This page supplements DARPA Broad Agency Announcements (BAA) and Research Announcements (RA) published on FBO.gov, as well as Grants.gov, and identifies issues proposers should be aware of when drafting proposals in response to BAAs or RAs. The information on this page is part of any BAAs and RAs that specifically reference this page. Should discrepancies exist between published BAAs or RAs that reference this page and its contents, the BAA or RA text takes precedence.
National Policy Requirements, Solicitation Provisions, and Award Clauses and Terms and Conditions
Solicitation Provisions Applicable to FAR-Based Procurement Contracts:
FAR 52.252-1 -- Solicitation Provisions Incorporated by Reference (FEB 1998)
This solicitation incorporates one or more provisions by reference, with the same force and effect as if they were given in full text. Upon request, the contracting officer will make their full text available. The offeror is cautioned that the listed provisions may include blocks that must be completed by the offeror and submitted with its quotation or offer. In lieu of submitting the full text of those provisions, the offeror may identify the provision by paragraph identifier and provide the appropriate information with its quotation or offer. Also, the full text of a solicitation provision may be accessed electronically at either of the following:
(End of Provision)
DFARS 252.204-7000 Disclosure of Information (OCT 2016)
(a) The Contractor shall not release to anyone outside the Contractor's organization any unclassified information, regardless of medium (e.g., film, tape, document), pertaining to any part of this contract or any program related to this contract, unless—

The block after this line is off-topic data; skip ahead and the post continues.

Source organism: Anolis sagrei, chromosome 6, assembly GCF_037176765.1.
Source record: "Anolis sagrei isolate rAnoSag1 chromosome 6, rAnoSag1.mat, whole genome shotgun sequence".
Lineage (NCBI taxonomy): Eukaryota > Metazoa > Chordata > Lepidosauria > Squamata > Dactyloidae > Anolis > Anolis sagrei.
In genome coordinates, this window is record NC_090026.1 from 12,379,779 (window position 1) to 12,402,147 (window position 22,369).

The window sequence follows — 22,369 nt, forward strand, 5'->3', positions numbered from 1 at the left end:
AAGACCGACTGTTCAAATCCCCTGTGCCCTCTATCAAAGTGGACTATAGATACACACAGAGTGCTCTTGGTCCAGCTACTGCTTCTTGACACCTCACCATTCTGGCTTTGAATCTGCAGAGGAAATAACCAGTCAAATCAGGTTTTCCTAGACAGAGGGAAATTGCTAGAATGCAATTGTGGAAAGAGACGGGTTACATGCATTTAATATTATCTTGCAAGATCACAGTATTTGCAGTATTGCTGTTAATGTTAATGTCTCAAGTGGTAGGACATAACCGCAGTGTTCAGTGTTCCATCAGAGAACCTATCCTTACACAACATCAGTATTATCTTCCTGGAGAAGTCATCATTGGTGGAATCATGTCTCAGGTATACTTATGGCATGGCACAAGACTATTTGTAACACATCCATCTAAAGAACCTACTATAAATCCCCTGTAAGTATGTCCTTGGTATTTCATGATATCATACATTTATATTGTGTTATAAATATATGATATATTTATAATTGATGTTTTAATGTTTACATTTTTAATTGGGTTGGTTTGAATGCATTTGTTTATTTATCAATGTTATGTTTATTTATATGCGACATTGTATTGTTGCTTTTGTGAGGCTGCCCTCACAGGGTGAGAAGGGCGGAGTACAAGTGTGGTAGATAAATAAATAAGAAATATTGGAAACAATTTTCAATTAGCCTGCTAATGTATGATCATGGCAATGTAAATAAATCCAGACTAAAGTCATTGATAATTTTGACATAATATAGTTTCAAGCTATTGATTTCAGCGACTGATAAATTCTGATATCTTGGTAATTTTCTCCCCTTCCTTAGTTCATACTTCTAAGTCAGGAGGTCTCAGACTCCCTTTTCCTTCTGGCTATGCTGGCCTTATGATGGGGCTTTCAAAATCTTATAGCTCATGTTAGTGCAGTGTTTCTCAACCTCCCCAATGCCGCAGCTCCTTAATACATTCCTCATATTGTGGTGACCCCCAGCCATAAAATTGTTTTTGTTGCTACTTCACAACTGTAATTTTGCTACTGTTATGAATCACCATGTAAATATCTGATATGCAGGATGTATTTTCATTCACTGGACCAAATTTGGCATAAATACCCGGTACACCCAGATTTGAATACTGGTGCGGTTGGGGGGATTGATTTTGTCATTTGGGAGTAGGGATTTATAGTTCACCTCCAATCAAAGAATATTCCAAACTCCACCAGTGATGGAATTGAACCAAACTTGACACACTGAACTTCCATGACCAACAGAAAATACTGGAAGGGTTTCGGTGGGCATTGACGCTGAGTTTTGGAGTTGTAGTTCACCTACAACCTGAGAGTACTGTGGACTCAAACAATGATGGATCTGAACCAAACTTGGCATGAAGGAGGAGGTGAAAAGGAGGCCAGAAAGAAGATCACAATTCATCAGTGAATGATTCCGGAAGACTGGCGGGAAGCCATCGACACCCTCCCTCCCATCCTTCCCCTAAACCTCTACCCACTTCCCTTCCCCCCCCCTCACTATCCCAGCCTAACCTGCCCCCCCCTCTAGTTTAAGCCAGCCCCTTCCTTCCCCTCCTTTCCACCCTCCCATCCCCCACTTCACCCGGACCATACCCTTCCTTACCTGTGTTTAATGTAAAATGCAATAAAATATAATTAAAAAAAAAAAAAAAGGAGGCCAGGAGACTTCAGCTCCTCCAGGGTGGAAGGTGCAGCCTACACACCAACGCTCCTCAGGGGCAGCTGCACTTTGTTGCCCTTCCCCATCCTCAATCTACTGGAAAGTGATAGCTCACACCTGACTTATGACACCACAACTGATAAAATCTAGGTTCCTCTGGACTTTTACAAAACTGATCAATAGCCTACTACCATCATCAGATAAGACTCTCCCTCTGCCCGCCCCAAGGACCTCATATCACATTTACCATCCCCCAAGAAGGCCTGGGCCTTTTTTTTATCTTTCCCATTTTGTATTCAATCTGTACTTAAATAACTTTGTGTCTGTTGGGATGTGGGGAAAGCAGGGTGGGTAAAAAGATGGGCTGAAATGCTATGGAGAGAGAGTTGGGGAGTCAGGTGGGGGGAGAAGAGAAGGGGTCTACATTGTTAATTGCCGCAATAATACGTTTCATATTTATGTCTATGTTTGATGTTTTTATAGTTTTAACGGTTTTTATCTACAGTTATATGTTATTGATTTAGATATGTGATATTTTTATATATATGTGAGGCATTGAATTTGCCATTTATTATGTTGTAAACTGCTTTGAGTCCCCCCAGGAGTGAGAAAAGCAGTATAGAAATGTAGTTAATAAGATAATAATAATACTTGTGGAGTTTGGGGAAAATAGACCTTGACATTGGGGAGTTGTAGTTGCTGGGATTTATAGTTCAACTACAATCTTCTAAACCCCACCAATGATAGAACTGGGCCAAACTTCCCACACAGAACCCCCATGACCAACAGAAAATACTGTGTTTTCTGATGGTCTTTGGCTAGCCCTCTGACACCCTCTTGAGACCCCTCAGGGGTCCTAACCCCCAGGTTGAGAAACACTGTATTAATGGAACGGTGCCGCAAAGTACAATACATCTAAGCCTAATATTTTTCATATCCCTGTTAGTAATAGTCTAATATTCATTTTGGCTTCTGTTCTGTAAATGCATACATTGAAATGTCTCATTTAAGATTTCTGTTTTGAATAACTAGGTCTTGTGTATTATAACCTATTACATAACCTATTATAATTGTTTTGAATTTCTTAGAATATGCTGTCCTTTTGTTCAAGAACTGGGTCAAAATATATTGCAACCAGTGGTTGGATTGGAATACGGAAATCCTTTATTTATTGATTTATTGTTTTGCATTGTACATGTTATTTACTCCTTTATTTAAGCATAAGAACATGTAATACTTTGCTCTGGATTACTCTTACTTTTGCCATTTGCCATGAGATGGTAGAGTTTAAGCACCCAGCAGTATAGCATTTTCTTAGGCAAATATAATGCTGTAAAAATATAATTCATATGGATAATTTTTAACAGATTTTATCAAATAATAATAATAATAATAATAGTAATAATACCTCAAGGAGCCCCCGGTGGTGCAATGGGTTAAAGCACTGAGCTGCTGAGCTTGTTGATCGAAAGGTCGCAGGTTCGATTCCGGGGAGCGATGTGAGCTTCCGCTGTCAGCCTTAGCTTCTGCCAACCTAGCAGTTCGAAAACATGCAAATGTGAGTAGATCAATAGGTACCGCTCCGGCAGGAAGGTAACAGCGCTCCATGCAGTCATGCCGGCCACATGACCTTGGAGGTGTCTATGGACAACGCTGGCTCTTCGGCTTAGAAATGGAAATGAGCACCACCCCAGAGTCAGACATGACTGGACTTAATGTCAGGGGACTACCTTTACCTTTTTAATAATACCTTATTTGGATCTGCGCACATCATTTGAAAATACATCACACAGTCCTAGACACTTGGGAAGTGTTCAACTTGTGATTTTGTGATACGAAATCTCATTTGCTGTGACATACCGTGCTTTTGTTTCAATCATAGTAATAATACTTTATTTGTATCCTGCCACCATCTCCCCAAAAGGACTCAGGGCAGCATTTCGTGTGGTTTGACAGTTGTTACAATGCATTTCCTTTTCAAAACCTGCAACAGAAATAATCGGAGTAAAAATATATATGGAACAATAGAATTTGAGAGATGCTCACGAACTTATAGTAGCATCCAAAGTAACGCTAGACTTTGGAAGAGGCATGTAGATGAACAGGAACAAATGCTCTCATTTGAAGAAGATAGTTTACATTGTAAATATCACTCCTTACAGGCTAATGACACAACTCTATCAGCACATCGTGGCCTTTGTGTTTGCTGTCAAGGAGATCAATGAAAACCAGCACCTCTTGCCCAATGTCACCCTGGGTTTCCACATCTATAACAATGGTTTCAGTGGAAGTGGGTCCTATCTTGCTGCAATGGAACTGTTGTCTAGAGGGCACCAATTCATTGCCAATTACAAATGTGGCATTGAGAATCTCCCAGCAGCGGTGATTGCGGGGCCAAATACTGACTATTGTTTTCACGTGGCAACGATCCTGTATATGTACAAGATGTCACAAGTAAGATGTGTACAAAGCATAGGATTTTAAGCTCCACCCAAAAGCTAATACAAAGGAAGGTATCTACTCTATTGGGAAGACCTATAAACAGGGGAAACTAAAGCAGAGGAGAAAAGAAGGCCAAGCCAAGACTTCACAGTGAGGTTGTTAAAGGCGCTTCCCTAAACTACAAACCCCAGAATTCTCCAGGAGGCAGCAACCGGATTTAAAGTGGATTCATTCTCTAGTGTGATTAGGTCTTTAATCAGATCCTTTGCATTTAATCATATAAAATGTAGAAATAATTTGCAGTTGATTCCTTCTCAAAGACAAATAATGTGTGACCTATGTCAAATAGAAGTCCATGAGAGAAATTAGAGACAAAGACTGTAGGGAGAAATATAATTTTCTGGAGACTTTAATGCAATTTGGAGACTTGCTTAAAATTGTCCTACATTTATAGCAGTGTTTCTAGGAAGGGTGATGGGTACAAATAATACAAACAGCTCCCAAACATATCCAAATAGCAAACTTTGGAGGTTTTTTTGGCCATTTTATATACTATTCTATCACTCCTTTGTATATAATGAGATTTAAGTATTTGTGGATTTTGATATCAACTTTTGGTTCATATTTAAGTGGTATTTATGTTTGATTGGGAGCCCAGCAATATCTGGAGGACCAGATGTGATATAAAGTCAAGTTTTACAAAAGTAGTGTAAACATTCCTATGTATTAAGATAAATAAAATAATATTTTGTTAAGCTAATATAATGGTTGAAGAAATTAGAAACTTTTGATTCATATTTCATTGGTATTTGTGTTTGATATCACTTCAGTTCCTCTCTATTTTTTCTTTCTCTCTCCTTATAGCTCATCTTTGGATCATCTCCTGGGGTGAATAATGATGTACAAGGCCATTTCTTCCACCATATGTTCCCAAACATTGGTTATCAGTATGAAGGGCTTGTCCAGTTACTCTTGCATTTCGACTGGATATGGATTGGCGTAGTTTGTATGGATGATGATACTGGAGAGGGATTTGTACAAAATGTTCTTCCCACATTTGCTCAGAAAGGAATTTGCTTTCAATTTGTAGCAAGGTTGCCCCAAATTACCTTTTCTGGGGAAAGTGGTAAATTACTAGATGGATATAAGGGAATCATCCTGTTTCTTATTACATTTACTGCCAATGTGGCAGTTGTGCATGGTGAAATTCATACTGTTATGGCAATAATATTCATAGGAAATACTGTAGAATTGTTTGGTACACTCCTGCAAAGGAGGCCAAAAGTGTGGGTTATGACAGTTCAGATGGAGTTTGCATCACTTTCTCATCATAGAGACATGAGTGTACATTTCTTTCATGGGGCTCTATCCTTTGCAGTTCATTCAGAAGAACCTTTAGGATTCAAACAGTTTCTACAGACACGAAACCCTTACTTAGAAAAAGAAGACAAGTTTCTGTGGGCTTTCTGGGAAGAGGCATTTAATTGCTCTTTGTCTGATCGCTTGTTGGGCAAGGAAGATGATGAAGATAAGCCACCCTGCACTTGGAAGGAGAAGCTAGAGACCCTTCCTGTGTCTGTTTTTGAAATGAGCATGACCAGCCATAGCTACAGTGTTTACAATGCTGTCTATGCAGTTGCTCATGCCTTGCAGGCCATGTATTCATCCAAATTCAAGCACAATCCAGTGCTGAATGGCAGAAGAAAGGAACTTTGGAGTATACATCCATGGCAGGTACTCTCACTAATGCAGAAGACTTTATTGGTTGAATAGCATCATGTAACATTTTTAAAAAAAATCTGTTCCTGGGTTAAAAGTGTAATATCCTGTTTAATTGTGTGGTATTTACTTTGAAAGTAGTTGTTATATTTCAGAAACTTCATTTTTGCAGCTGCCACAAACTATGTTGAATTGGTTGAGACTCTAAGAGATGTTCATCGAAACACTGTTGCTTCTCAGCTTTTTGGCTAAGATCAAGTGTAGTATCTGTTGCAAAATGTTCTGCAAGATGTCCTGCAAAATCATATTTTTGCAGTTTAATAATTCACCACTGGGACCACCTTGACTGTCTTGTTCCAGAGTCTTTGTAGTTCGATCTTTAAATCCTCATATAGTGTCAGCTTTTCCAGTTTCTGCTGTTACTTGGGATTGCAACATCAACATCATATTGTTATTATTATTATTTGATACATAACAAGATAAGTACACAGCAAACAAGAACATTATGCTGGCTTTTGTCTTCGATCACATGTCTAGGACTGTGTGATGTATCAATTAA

(1) The Contracting Officer has given prior written approval;
(2) The information is otherwise in the public domain before the date of release; or
(3) The information results from or arises during the performance of a project that involves no covered defense information (as defined in the clause at DFARS 252.204-7012) and has been scoped and negotiated by the contracting activity with the contractor and research performer and determined in writing by the contracting officer to be fundamental research (which by definition cannot involve any covered defense information), in accordance with National Security Decision Directive 189, National Policy on the Transfer of Scientific, Technical and Engineering Information, in effect on the date of contract award and the Under Secretary of Defense (Acquisition, Technology, and Logistics) memoranda on Fundamental Research, dated May 24, 2010, and on Contracted Fundamental Research, dated June 26, 2008 (available at DFARS PGI 204.4 (DFARS/PGI view)).
(b) Requests for approval under paragraph (a)(1) shall identify the specific information to be released, the medium to be used, and the purpose for the release. The Contractor shall submit its request to the Contracting Officer at least 10 business days before the proposed date for release.
(c) The Contractor agrees to include a similar requirement, including this paragraph (c), in each subcontract under this contract. Subcontractors shall submit requests for authorization to release through the prime contractor to the Contracting Officer.
(End of clause)
DFARS 252.204-7008 Compliance with Safeguarding Covered Defense Information Controls (OCT 2016)
(a) Definitions. As used in this provision—
“Controlled technical information,” “covered contractor information system,” “covered defense information,” “cyber incident,” “information system,” and “technical information” are defined in clause 252.204-7012, Safeguarding Covered Defense Information and Cyber Incident Reporting.
(b) The security requirements required by contract clause 252.204-7012, shall be implemented for all covered defense information on all covered contractor information systems that support the performance of this contract.